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Why search intent matters if you want to write B2B copy that converts

When it comes to writing copy, one size doesn't fit all.

If you want your content to capture the reader's attention, you must write your copy to meet their specific needs and goals. In other words, it needs to address their search intent.

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Search intent is the underlying goal or motivation behind a user's search query. It's important because it can tell you what type of content your audience wants and the language they use to describe their problem or need.

When you write B2B copy, whether it's a blog, landing page, whitepaper, guide, or online case study, understanding search intent can help you create content that matches the needs of your target audience.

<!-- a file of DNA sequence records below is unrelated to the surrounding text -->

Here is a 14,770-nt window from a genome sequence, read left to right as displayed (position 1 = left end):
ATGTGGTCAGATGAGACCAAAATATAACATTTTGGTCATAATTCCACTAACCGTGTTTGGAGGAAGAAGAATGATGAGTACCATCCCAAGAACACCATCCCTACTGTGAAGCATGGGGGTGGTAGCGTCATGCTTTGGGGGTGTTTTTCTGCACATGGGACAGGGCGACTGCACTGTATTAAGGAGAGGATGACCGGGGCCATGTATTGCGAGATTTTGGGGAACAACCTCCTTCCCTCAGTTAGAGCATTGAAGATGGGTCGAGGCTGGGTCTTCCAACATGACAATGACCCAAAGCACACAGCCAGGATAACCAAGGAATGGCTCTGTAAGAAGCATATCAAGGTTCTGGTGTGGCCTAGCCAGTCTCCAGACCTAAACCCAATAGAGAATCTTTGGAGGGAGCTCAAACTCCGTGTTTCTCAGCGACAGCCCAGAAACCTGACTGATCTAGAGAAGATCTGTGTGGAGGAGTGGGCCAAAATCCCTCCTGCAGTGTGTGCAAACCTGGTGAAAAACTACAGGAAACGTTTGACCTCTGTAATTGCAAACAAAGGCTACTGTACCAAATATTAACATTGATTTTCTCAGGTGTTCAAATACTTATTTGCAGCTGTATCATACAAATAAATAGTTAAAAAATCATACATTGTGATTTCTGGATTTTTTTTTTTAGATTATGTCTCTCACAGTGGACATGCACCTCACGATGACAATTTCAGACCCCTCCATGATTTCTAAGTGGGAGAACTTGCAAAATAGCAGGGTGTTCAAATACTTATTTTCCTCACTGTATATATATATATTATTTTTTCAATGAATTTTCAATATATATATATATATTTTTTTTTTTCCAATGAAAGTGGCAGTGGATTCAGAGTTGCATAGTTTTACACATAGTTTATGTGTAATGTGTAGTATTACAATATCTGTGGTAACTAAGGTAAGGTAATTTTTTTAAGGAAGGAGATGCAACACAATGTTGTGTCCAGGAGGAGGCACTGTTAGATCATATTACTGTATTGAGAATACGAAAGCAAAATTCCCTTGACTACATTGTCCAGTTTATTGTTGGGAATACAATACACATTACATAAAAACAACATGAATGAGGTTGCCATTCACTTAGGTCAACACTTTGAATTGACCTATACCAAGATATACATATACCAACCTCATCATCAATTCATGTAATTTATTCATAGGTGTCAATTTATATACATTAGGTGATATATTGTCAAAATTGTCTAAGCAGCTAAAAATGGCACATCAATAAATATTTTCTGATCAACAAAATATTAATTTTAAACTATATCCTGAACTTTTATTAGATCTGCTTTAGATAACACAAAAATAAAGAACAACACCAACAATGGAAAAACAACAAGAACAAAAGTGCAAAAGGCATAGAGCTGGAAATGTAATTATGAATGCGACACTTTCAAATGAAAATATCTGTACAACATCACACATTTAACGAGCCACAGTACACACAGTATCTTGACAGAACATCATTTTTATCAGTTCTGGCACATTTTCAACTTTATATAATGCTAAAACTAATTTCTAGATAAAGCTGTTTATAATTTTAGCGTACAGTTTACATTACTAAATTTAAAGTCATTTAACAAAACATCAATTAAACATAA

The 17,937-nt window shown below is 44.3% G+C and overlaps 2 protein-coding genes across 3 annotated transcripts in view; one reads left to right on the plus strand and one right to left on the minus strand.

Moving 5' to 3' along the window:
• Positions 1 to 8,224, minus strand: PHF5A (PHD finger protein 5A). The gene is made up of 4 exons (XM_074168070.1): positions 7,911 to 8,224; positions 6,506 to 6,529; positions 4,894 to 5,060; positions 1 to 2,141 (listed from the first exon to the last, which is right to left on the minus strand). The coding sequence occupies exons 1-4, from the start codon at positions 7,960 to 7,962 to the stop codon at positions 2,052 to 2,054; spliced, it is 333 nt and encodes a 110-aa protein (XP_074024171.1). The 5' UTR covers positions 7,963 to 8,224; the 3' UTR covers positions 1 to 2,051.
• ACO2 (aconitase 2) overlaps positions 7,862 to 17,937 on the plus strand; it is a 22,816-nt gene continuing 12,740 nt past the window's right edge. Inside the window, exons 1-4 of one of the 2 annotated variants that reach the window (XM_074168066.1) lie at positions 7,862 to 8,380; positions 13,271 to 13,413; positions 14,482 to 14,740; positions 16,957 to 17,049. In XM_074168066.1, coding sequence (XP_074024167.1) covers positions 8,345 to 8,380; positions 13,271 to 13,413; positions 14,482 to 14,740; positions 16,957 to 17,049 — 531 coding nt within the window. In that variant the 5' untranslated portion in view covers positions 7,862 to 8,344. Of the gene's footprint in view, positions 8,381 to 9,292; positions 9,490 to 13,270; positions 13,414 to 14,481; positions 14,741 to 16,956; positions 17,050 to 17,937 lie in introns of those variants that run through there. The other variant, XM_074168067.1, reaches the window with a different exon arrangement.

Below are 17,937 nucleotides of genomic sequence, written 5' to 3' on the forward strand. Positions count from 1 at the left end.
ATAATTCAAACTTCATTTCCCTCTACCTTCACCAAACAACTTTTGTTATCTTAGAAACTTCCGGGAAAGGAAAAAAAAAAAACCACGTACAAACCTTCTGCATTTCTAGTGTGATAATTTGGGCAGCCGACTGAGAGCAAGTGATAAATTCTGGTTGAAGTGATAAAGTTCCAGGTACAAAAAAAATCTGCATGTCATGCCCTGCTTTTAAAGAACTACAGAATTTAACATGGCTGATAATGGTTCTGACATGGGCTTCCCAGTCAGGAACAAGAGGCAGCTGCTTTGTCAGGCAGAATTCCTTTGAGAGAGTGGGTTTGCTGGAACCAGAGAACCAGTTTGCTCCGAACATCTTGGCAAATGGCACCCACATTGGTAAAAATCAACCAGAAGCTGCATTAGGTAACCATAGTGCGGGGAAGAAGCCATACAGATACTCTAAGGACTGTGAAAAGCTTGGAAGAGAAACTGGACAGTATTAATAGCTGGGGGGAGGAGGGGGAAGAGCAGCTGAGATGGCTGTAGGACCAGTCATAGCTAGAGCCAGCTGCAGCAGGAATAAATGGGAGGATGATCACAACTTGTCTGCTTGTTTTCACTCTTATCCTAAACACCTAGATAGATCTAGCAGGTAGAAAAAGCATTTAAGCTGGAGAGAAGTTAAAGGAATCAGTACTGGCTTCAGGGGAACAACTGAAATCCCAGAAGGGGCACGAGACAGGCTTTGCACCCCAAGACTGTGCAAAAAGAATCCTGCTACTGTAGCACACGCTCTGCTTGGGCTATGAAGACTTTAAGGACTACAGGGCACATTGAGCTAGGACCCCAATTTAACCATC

But to do this, you need to understand the different types of search intent; is the person just looking for general information, wanting to understand a topic, find someone who can help them, or make a purchase?

Once you understand these differences, you can tailor your content to match the user's intent.

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What is search intent, and how can you use it to write great B2B copy?

Search intent is why someone types a query into a search engine, and what they type indicates where they are in their buying journey.

If someone types in "underfloor heating," they're not looking for a specific product or brand. They could be researching the topic before deciding whether it's something they're interested in or if it's right for them. They could even be after some photos of underfloor heating.

So the last thing they want to read is a sales pitch.

They want something that explains the concept of underfloor heating, installation photos, or a simple how it works guide. They're not looking to buy it.

And that's what Google and other search engines will give you when you type 'underfloor heating' into the search bar. They understand you're not ready to buy.